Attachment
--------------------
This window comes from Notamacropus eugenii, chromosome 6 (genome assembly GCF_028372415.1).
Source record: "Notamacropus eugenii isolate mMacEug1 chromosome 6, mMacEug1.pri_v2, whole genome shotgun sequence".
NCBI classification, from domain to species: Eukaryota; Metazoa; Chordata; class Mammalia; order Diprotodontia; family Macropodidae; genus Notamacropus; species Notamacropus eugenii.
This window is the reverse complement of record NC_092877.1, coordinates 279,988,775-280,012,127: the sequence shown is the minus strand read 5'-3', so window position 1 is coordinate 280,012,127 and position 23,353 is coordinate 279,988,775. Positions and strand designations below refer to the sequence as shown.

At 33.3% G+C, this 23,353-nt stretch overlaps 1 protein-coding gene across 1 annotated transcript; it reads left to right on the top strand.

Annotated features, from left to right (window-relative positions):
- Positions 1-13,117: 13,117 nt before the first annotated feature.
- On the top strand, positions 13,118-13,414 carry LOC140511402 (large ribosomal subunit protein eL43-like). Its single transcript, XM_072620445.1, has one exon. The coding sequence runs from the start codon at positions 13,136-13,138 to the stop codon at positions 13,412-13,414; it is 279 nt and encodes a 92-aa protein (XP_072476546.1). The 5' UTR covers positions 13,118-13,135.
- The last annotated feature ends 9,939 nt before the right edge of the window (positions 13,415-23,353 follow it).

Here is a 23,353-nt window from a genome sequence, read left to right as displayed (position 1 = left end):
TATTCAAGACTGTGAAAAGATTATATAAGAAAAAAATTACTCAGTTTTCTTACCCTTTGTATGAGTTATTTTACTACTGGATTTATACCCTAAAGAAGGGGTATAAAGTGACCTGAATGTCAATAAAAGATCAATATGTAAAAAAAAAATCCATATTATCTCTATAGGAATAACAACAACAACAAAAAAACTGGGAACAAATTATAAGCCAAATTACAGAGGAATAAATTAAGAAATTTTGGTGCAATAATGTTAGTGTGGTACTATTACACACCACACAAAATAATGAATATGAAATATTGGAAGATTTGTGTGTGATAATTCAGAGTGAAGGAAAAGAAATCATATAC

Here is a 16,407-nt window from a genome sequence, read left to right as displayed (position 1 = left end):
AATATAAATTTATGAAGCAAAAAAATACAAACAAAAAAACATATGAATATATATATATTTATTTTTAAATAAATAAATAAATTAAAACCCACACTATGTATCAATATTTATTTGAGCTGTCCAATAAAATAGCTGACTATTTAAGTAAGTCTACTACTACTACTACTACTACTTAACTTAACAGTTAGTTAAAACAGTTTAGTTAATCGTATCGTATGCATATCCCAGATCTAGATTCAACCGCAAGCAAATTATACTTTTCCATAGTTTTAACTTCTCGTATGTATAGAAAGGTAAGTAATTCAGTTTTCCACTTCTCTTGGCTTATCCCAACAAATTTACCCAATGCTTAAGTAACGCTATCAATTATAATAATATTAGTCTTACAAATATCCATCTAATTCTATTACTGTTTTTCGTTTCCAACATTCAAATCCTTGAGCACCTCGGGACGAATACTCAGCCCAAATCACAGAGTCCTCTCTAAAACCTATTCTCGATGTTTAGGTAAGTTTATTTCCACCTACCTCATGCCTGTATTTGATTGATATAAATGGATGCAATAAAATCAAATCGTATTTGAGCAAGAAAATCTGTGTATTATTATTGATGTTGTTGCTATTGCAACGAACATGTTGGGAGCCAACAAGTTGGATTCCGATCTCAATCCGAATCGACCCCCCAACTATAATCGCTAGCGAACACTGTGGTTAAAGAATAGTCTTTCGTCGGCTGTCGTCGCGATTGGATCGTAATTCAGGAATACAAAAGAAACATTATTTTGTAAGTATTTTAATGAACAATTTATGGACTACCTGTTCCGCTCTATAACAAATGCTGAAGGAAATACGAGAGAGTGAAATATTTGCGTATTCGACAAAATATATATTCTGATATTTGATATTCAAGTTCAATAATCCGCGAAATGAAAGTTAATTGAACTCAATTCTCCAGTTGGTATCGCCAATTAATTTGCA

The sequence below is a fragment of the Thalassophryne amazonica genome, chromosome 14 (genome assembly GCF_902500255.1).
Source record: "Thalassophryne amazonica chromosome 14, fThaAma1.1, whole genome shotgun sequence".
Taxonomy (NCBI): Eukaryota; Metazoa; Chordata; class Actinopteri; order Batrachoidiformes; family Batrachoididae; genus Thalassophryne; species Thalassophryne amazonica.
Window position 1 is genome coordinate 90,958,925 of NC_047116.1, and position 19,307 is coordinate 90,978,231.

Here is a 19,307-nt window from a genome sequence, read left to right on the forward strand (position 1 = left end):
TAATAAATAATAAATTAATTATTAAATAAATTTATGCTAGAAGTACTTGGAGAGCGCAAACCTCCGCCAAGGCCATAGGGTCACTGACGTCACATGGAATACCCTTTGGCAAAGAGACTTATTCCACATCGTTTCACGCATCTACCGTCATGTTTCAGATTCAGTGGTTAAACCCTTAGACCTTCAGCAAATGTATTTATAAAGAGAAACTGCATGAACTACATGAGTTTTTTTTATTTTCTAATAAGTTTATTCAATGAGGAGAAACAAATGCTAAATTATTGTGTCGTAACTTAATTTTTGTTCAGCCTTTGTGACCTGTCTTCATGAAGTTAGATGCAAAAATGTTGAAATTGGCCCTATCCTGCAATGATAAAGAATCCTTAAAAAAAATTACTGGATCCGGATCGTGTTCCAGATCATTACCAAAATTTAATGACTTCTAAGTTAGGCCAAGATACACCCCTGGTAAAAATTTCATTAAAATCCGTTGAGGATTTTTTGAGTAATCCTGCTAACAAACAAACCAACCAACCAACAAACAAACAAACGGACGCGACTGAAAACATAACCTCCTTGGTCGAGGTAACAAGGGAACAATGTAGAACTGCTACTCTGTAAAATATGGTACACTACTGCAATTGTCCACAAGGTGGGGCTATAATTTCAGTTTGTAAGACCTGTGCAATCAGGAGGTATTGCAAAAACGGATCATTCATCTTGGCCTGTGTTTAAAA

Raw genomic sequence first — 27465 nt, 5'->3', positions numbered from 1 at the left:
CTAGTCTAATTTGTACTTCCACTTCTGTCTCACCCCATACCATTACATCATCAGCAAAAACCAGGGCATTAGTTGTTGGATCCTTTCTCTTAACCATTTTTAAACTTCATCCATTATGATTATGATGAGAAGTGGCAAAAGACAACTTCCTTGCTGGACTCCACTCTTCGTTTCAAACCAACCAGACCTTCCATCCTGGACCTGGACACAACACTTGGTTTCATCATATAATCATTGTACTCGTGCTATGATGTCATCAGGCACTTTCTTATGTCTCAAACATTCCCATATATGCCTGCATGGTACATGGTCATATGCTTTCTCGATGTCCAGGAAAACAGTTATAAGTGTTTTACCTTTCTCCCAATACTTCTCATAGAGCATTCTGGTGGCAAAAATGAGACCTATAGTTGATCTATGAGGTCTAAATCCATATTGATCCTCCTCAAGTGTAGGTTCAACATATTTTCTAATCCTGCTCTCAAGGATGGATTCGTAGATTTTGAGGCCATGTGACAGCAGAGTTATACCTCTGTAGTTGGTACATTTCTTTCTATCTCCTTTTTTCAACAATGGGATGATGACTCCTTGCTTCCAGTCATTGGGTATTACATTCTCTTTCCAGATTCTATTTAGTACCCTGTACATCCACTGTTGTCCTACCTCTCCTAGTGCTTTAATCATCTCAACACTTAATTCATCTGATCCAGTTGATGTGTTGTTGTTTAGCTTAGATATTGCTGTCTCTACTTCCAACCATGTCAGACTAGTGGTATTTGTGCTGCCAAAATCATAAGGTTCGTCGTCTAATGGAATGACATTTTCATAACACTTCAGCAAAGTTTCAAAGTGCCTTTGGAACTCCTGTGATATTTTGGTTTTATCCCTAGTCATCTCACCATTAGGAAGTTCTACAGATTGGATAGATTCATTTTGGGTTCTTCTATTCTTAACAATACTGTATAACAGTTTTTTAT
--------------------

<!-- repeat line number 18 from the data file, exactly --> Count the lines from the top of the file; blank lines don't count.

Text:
Here is a 19,307-nt window from a genome sequence, read left to right on the forward strand (position 1 = left end):